• John K. Fairbank's United States and China (#1117) is a very welcome addition to the Asian history category.


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Don Williams - 11/28/2004

Our Constitution is based upon the Founders' understanding of political philosophy --which in turn depended upon the empirical data of history. Especially the history of the Roman Republic.

Yet this list does not have Sallust, Polybius, Appian,etc. And it omits the best works of Cicero and
Caesar's Commentary on the Civil War.

Of course, the same could be said of Mortimer Adler's Great Books series --but Alder had to publish the books on his list, versus merely listing their title.

This list is also deficient re works of political philosophy directly relevent to US government -- Locke, Hume,etc. Hilarious, given that Hobbes' "Leviathan" is on the list. On the other hand, maybe not --given recent political developments.


Jonathan Dresner - 11/28/2004

Bummer. OK, another project goes on the list, unless one of my favorite Islamologist (I can't use "Islamist" anymore; what else can I call you, collectively?) bloggers gets there first.


Hala Fattah - 11/27/2004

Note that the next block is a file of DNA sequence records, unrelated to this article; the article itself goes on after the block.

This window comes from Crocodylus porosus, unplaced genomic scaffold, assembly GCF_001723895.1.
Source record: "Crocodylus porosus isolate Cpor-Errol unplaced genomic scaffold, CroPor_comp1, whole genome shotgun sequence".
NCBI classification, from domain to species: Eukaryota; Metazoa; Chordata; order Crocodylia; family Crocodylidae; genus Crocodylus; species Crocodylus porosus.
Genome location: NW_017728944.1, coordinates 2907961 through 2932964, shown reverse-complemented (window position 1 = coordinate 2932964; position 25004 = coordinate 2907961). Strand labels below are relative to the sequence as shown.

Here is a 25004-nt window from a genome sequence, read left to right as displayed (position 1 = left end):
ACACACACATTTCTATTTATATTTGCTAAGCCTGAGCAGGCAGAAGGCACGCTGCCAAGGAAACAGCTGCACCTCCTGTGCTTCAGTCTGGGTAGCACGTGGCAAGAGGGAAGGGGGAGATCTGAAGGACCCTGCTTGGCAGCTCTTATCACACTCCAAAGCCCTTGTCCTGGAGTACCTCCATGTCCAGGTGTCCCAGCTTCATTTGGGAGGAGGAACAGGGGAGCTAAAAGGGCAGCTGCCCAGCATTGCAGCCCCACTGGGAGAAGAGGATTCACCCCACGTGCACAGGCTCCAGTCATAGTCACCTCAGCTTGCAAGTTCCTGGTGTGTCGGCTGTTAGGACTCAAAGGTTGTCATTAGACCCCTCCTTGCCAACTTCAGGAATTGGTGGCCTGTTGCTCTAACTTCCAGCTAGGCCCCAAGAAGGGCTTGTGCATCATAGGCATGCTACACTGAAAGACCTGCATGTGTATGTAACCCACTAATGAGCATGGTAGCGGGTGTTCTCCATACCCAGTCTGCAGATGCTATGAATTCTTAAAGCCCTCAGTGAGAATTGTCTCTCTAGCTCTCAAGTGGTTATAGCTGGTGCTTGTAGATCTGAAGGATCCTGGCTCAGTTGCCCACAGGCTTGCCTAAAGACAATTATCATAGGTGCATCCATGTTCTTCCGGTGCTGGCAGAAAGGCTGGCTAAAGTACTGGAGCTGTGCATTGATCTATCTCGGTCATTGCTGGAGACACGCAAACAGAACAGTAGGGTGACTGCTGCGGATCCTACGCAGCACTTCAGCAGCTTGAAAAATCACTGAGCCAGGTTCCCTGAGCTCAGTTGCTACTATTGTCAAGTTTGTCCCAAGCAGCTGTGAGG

Yep to the second question. There is no abridgement that I know of. But try googling Al-Tabari. You'll find a mishmash of stuff but I think there are some valuable articles on al-Tabari on the net.
Hala


Jonathan Dresner - 11/27/2004

That it's available at nearly no cost helps (I think that also partially accounts for the high rankings of the Bhagavad Gita and Book of Mormon). It's also a fantastic research tool, for students of all ages. The full list included a number of other encyclopedia and reference works.


Jonathan Dresner - 11/27/2004

That has to rank as one of the most surprising things on the list, I think. I hate to admit to asking for shortcuts, but is there a good summary or abridgement which a non-specialist could get something out of? Or is this something that us old fogies out of grad school are just going to have to spend a summer on?


Richard Henry Morgan - 11/27/2004

The high position of Census materials derives, I believe, from the fact that many libraries in the OCLC have been given copies of Census materials by the federal government under the lgislation related to the Federal Depository Libraries System.


Adam Kotsko - 11/27/2004

The top ten had two surprises for me: first, that the Bible wasn't #1; second, that Lord of the Rings was #10. It's kind of boring that the US Census would be #1 -- more boring even than the Bible being #1.


Hala Fattah - 11/27/2004

Hi Jonathan,
Al-Tabari is to Islamic History what Gibbon is to European history, except that al-Tabari was more learned and less biased than Gibbon (especially about the rest of the world). Al-Tabari is the chief work of history you read as a beginning graduate student in medieval Islamic/Arab history. His masterpiece was so influential that several historians were commisioned to translate his many volumes into the English language.
Best,
Hala